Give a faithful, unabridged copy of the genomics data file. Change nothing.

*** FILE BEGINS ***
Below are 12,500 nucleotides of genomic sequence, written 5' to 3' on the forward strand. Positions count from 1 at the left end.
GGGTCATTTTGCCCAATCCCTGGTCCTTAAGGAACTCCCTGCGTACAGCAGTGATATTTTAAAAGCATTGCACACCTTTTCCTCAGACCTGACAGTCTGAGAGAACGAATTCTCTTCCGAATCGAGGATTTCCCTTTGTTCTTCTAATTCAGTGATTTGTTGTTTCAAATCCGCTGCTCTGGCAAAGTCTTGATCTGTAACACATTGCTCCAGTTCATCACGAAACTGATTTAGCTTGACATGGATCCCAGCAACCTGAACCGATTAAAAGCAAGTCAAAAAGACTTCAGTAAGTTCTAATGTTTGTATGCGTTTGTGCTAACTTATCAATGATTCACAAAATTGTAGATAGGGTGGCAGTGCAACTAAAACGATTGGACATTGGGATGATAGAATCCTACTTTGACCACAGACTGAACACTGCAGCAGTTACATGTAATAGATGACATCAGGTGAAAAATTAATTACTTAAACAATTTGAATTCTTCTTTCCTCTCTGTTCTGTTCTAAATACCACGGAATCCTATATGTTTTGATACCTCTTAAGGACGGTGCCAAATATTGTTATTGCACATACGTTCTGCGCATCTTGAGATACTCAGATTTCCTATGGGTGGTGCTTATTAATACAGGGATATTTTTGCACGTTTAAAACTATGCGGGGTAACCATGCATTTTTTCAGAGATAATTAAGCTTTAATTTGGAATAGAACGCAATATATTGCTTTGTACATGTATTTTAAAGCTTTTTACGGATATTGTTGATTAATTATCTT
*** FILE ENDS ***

Below are 12,500 nucleotides of genomic sequence, written 5' to 3' on the forward strand. Positions count from 1 at the left end.
GGGTCATTTTGCCCAATCCCTGGTCCTTAAGGAACTCCCTGCGTACAGCAGTGATATTTTAAAAGCATTGCACACCTTTTCCTCAGACCTGACAGTCTGAGAGAACGAATTCTCTTCCGAATCGAGGATTTCCCTTTGTTCTTCTAATTCAGTGATTTGTTGTTTCAAATCCGCTGCTCTGGCAAAGTCTTGATCTGTAACACATTGCTCCAGTTCATCACGAAACTGATTTAGCTTGACATGGATCCCAGCAACCTGAACCGATTAAAAGCAAGTCAAAAAGACTTCAGTAAGTTCTAATGTTTGTATGCGTTTGTGCTAACTTATCAATGATTCACAAAATTGTAGATAGGGTGGCAGTGCAACTAAAACGATTGGACATTGGGATGATAGAATCCTACTTTGACCACAGACTGAACACTGCAGCAGTTACATGTAATAGATGACATCAGGTGAAAAATTAATTACTTAAACAATTTGAATTCTTCTTTCCTCTCTGTTCTGTTCTAAATACCACGGAATCCTATATGTTTTGATACCTCTTAAGGACGGTGCCAAATATTGTTATTGCACATACGTTCTGCGCATCTTGAGATACTCAGATTTCCTATGGGTGGTGCTTATTAATACAGGGATATTTTTGCACGTTTAAAACTATGCGGGGTAACCATGCATTTTTTCAGAGATAATTAAGCTTTAATTTGGAATAGAACGCAATATATTGCTTTGTACATGTATTTTAAAGCTTTTTACGGATATTGTTGATTAATTATCTT